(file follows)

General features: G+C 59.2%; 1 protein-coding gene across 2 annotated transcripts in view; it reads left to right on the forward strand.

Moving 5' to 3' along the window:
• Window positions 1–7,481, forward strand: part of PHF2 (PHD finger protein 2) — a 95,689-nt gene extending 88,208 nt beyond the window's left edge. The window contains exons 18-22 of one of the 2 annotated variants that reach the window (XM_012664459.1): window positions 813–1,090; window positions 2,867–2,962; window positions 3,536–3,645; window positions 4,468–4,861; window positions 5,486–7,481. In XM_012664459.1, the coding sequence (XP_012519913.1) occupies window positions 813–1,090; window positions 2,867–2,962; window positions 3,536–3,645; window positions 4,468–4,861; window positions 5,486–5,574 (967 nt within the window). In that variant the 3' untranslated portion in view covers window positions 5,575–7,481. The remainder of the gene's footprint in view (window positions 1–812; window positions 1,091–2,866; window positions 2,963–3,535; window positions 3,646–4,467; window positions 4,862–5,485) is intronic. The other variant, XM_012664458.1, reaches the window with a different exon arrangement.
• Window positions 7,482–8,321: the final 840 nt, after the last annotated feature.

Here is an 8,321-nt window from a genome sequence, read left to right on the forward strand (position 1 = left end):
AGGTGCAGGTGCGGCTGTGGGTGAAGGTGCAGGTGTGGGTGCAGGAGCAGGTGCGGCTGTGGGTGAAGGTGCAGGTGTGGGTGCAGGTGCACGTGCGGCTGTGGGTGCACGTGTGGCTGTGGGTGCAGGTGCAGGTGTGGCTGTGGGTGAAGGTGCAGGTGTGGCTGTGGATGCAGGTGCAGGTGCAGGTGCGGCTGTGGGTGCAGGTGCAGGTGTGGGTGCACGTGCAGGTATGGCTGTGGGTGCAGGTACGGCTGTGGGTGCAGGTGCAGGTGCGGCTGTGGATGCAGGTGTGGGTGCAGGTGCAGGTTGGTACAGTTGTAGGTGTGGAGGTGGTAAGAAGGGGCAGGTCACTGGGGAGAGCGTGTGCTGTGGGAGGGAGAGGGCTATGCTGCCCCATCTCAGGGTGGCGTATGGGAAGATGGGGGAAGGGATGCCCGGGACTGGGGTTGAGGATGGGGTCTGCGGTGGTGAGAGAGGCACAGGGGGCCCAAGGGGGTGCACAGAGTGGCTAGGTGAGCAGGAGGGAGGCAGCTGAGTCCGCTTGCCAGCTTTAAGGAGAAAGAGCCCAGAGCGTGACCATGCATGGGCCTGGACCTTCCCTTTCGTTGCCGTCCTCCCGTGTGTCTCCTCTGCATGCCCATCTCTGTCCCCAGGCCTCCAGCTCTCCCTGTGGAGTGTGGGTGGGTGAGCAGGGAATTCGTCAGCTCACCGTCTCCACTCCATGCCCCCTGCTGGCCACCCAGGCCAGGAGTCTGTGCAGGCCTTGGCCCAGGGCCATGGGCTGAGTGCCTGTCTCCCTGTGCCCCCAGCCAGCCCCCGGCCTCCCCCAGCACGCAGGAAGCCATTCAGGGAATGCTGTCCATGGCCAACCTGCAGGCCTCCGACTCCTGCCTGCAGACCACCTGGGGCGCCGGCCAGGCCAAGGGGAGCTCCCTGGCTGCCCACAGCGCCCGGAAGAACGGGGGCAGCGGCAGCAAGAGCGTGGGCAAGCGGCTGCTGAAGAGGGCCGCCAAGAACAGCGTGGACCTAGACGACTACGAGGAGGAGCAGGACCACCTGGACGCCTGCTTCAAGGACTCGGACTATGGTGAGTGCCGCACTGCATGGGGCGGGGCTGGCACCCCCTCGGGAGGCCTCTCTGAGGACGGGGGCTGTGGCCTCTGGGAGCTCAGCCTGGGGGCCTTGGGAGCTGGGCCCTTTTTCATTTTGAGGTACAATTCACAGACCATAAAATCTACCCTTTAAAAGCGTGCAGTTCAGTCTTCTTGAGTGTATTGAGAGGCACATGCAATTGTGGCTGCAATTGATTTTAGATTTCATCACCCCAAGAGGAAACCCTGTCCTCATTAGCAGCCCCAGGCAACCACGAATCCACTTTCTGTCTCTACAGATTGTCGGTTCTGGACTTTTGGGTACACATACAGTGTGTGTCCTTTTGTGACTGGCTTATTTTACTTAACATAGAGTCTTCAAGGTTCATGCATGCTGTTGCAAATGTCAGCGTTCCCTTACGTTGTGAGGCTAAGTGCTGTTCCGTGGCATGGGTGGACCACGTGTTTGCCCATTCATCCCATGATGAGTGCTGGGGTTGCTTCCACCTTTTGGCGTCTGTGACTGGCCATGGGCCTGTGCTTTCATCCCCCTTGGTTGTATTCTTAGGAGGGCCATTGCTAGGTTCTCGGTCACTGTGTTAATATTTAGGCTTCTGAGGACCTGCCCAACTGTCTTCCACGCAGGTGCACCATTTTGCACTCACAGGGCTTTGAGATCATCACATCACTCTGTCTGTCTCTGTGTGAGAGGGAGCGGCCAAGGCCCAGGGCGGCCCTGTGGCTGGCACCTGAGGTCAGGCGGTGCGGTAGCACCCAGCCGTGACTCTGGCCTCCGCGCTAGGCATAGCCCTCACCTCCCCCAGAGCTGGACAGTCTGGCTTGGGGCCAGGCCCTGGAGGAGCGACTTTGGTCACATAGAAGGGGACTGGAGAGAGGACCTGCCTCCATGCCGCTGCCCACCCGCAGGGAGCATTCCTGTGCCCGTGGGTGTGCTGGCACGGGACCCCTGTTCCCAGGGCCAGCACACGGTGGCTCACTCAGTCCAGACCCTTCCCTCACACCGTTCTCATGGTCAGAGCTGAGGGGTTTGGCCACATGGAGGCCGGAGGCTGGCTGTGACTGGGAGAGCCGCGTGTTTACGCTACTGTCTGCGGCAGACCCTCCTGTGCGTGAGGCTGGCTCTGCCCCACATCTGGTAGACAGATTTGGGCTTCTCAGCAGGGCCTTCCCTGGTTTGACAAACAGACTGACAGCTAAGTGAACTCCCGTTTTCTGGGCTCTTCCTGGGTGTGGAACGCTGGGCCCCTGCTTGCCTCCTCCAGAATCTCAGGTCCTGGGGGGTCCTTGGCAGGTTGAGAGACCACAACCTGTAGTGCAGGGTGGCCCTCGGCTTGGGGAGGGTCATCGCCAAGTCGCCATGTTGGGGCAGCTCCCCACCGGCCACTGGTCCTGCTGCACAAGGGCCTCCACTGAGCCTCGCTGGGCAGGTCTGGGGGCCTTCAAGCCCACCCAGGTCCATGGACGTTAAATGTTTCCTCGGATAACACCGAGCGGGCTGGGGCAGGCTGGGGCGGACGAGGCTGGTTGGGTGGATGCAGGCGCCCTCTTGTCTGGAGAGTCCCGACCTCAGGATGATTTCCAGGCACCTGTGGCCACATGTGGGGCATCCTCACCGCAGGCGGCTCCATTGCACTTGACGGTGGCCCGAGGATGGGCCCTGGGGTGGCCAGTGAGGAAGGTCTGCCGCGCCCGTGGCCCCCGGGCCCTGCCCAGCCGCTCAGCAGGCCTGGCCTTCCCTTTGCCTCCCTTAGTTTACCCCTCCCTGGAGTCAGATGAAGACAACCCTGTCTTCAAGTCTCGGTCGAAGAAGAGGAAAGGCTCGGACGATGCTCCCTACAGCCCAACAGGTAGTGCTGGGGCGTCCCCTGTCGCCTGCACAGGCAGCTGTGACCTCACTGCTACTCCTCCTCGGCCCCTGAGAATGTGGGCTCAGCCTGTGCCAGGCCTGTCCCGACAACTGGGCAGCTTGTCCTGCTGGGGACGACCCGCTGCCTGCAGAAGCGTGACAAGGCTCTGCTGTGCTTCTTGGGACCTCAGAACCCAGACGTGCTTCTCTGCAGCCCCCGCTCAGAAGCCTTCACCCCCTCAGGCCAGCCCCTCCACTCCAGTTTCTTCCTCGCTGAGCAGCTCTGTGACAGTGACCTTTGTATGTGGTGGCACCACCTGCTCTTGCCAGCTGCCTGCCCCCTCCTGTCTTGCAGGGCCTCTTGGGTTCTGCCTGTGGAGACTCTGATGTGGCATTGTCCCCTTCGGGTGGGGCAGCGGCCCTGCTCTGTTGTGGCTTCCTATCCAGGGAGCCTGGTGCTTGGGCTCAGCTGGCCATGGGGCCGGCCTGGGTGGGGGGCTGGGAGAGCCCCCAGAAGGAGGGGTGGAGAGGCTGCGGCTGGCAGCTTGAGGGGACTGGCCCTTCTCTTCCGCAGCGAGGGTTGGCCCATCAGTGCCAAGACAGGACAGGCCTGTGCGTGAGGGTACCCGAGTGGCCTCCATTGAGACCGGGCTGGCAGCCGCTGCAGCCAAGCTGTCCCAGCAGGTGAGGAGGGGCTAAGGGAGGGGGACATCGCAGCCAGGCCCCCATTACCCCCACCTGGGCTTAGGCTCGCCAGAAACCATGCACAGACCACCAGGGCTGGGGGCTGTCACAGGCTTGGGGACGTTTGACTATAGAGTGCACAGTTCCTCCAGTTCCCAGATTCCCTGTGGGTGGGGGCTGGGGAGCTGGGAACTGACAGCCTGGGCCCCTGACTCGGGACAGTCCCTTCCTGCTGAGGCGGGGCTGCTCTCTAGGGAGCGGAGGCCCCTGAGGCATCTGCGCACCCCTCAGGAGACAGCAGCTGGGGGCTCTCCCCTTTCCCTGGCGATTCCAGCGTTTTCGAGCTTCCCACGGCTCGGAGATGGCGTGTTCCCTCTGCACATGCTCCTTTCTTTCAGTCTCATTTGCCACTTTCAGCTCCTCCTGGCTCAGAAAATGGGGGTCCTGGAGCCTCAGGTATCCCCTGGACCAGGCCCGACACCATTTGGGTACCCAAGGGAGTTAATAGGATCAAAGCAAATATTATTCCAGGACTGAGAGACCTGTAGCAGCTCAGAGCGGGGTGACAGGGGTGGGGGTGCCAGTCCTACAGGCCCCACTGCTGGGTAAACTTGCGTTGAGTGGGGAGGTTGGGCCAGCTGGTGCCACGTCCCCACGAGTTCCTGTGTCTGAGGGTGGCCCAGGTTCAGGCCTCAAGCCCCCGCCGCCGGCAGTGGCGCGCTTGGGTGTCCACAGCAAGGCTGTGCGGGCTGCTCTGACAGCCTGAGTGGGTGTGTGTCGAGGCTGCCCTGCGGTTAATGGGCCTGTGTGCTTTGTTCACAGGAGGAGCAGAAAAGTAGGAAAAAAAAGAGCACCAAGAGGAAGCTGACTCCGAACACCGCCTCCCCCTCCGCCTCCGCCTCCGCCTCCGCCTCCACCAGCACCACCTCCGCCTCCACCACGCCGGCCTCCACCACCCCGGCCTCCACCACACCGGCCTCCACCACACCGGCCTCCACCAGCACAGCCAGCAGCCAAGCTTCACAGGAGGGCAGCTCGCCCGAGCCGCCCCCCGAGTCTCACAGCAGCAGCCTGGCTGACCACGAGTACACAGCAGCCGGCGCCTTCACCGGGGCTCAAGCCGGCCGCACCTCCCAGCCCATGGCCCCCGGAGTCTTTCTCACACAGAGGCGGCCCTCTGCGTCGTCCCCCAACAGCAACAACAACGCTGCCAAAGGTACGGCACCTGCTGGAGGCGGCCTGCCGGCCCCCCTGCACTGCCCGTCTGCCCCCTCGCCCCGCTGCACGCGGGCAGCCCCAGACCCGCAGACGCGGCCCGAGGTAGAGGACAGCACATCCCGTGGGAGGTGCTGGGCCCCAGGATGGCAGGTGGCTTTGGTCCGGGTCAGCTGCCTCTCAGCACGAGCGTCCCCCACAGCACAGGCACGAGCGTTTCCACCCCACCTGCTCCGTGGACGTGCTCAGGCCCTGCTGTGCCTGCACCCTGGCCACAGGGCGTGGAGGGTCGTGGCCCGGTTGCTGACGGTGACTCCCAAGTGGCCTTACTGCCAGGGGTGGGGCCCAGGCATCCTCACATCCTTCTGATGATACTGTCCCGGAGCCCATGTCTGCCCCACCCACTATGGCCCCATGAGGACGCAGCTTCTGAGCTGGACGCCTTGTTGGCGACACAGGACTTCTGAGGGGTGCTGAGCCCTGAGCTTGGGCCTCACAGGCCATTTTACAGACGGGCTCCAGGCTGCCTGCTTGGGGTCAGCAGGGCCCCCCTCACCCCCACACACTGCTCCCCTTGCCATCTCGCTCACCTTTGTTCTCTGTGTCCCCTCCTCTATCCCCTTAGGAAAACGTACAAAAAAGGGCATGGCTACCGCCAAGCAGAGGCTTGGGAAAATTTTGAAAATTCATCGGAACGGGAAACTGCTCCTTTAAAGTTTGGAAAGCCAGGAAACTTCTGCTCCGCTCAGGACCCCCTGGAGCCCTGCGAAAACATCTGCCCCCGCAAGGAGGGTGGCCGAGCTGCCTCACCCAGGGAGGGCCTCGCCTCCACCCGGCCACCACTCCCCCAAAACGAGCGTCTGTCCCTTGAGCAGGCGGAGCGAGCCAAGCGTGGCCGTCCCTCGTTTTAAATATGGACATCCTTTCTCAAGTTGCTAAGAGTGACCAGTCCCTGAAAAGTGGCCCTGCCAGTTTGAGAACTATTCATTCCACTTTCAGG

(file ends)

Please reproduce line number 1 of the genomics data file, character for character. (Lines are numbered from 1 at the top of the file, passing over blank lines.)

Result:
General features: G+C 59.2%; 1 protein-coding gene across 2 annotated transcripts in view; it reads left to right on the forward strand.